Until recently, that usually meant pasteurization, which is the process of heating up the product in order to kill bad bacteria. As a result, however, the flavor may change and some of the nutritional value may decrease.

HACCP and Pasteurization

 

But with high pressure pasteurization (HPP), the bad bacteria is eliminated through a cold pressure process, therefore preserving the nutrients and flavor while still eliminating the bad bacteria.

But there are many who believe that pasteurization isn’t entirely necessary. Think about it: do you wash your apple in water that’s 160° F for six seconds before eating it? If you juiced that apple instead, why would you heat it up to that same temperature for that same time period?

This example, of course, is not to scale. Juice companies receive huge quantities of produce from a variety of suppliers. It is, however, something to consider when you read about the dangers of drinking fresh juice.

Overall, pasteurizing juice is one of the best and most common ways to prevent food borne illnesses – a “better safe than sorry” situation. Its primary purpose is to prevent the highest risk microorganism, which in most cases is E. coli, clostridium botulinum (botulism), and salmonella.

But there are other steps businesses can (and do) take to prevent the occurrence of bad bacteria: properly washing the produce, culling for “bad apples,” and having good relationships with produce suppliers. That trust of sources can be crucial.

With the establishment of GMPs and SSOPs, some juice companies have two lines of juice:

  • A fresh juice line, which is only sold directly to customers in retail locations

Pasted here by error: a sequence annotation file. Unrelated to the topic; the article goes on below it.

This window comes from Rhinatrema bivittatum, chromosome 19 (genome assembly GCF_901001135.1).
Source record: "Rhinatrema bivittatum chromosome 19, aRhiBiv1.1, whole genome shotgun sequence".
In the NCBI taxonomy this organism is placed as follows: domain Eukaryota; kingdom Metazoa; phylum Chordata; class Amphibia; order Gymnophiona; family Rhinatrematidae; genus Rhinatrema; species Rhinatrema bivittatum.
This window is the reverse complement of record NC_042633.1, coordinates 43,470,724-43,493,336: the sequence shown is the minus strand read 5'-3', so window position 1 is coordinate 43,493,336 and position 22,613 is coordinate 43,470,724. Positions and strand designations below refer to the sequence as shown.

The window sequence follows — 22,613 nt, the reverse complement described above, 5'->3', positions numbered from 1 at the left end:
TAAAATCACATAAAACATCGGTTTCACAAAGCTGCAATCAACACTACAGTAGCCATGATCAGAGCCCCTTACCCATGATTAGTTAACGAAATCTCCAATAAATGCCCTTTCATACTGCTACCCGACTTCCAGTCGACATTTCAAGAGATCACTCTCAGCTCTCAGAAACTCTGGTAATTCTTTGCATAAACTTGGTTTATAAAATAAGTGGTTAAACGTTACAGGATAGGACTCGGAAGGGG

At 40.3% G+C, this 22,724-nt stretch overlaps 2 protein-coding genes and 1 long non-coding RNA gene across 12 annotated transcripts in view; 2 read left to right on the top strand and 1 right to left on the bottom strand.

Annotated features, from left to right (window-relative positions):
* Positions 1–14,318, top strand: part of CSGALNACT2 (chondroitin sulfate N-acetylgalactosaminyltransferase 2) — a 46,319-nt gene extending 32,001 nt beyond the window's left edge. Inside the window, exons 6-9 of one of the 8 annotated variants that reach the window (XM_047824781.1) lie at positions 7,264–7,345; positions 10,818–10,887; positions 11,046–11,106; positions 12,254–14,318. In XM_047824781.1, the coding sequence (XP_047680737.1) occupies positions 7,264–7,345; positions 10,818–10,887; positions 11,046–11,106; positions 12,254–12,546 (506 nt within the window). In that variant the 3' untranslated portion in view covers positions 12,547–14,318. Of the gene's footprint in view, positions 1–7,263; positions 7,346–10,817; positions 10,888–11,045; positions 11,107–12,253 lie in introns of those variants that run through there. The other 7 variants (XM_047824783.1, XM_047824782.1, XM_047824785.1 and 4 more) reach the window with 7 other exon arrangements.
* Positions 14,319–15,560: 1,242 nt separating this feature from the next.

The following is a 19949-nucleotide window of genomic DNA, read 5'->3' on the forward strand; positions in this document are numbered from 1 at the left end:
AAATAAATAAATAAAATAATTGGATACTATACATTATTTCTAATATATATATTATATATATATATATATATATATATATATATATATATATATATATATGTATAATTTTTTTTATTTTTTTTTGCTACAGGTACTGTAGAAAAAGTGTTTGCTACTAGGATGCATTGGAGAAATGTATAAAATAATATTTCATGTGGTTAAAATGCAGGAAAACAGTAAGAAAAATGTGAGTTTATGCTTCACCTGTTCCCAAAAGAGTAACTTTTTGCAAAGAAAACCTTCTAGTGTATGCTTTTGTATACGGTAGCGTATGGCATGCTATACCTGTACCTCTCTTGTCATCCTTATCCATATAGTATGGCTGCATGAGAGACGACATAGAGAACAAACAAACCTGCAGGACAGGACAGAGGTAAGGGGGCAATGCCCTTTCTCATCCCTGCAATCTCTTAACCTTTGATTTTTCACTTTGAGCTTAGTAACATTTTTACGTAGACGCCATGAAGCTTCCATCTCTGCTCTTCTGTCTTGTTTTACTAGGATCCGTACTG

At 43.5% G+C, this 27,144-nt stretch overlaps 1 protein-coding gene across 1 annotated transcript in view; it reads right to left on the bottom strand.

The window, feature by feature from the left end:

• A pasteurized juice line, which is only sold to consumers via a retailer such as Whole Foods, Publix, and other local markets

By having two product lines, a juice company can increase its business while also staying true to their mission of spreading good health.

Bamboo Juice and the FDA

According to this letter from the FDA, it seems that Bamboo Juice may not have two separate product lines, even though they sell juice both directly to consumers as well as through third parties.

The letter specifically states:

while your plan includes three critical control points as processing, bottling and cooler packaging and delivery temperatures, none of the critical control points identify and/or include a microbial reduction step. In addition, your “5-log reduction program”, attached to your HACCP plan, indicates the juice is not subject to any treatment that would ensure a 5 log reduction and is therefore not a suitable process to comply with the minimum 5 log reduction requirement for any of your juices.

While there are no details as to what “processing” includes, I read this statement as saying “you’re not pasteurizing your juices to prevent microbial growth.”

Bamboo Juices has made a commitment to not pasteurizing in order to preserve their products’ nutrients. This means, however, that they are not permitted to sell their juices to third party retailers.

Final Thoughts

I do not know whether Bamboo Juice has considered HPP as an alternative to traditional pasteurization. Because HPP is a newer technology, the financial barrier to access it is high – possibly higher than Bamboo Juice is willing to invest.

Hopefully, however, Bamboo Juice will find a way to meet FDA requirements while still producing the healthiest juice they can.


I love to simplify concepts so that customers can make informed decisions. Need help with that? Let’s talk.

Follow Friday: Blocklab

In case you hadn’t noticed, I really enjoying writing about supply chain management. It’s a field that I didn’t know existed until I started working, and ever since, I’ve been interested in learning more about how goods move around the world.

Supply chain logistics affect everyone, from the raw material production to the end consumer. A single wrinkle in the chain can be disruptive to industries around the world. But as the industry’s inefficiencies have become an accepted evil, the world has allowed those wrinkles to accumulate.

But what if it didn’t have to be that way? What if we could eliminate the redundancies and errors and unnecessary delays in the process of moving something from point A to point B?